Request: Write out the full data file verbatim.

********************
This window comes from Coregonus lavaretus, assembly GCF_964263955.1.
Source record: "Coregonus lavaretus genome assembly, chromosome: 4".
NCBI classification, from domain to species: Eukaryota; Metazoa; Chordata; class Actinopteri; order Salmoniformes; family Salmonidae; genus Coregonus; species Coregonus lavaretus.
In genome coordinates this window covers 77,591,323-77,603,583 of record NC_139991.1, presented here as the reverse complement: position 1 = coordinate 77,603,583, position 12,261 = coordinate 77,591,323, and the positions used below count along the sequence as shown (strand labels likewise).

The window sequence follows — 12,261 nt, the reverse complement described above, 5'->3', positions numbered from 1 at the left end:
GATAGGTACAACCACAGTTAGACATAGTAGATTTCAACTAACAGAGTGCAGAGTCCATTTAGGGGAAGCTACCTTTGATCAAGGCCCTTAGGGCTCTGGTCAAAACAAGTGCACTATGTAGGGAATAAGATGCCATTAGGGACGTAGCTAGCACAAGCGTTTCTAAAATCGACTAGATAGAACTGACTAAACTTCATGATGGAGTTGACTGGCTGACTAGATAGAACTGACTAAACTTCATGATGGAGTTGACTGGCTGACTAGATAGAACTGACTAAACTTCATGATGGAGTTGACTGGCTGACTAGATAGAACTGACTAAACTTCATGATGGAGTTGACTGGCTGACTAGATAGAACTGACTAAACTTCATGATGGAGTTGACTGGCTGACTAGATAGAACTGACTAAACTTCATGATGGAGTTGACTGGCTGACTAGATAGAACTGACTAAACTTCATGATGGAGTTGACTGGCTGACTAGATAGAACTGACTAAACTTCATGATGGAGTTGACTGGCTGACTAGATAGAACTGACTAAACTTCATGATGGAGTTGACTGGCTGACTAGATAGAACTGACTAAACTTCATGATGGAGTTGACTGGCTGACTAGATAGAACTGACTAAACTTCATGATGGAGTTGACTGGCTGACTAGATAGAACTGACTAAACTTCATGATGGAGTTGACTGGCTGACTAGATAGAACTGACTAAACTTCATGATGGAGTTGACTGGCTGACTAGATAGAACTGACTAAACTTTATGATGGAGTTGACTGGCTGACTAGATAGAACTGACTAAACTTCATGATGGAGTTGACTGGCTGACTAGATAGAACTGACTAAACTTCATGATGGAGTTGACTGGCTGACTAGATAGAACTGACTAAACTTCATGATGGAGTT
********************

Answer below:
This window comes from Coregonus lavaretus, assembly GCF_964263955.1.
Source record: "Coregonus lavaretus genome assembly, chromosome: 4".
NCBI classification, from domain to species: Eukaryota; Metazoa; Chordata; class Actinopteri; order Salmoniformes; family Salmonidae; genus Coregonus; species Coregonus lavaretus.
In genome coordinates this window covers 77,591,323-77,603,583 of record NC_139991.1, presented here as the reverse complement: position 1 = coordinate 77,603,583, position 12,261 = coordinate 77,591,323, and the positions used below count along the sequence as shown (strand labels likewise).

The window sequence follows — 12,261 nt, the reverse complement described above, 5'->3', positions numbered from 1 at the left end:
GATAGGTACAACCACAGTTAGACATAGTAGATTTCAACTAACAGAGTGCAGAGTCCATTTAGGGGAAGCTACCTTTGATCAAGGCCCTTAGGGCTCTGGTCAAAACAAGTGCACTATGTAGGGAATAAGATGCCATTAGGGACGTAGCTAGCACAAGCGTTTCTAAAATCGACTAGATAGAACTGACTAAACTTCATGATGGAGTTGACTGGCTGACTAGATAGAACTGACTAAACTTCATGATGGAGTTGACTGGCTGACTAGATAGAACTGACTAAACTTCATGATGGAGTTGACTGGCTGACTAGATAGAACTGACTAAACTTCATGATGGAGTTGACTGGCTGACTAGATAGAACTGACTAAACTTCATGATGGAGTTGACTGGCTGACTAGATAGAACTGACTAAACTTCATGATGGAGTTGACTGGCTGACTAGATAGAACTGACTAAACTTCATGATGGAGTTGACTGGCTGACTAGATAGAACTGACTAAACTTCATGATGGAGTTGACTGGCTGACTAGATAGAACTGACTAAACTTCATGATGGAGTTGACTGGCTGACTAGATAGAACTGACTAAACTTCATGATGGAGTTGACTGGCTGACTAGATAGAACTGACTAAACTTCATGATGGAGTTGACTGGCTGACTAGATAGAACTGACTAAACTTCATGATGGAGTTGACTGGCTGACTAGATAGAACTGACTAAACTTCATGATGGAGTTGACTGGCTGACTAGATAGAACTGACTAAACTTTATGATGGAGTTGACTGGCTGACTAGATAGAACTGACTAAACTTCATGATGGAGTTGACTGGCTGACTAGATAGAACTGACTAAACTTCATGATGGAGTTGACTGGCTGACTAGATAGAACTGACTAAACTTCATGATGGAGTT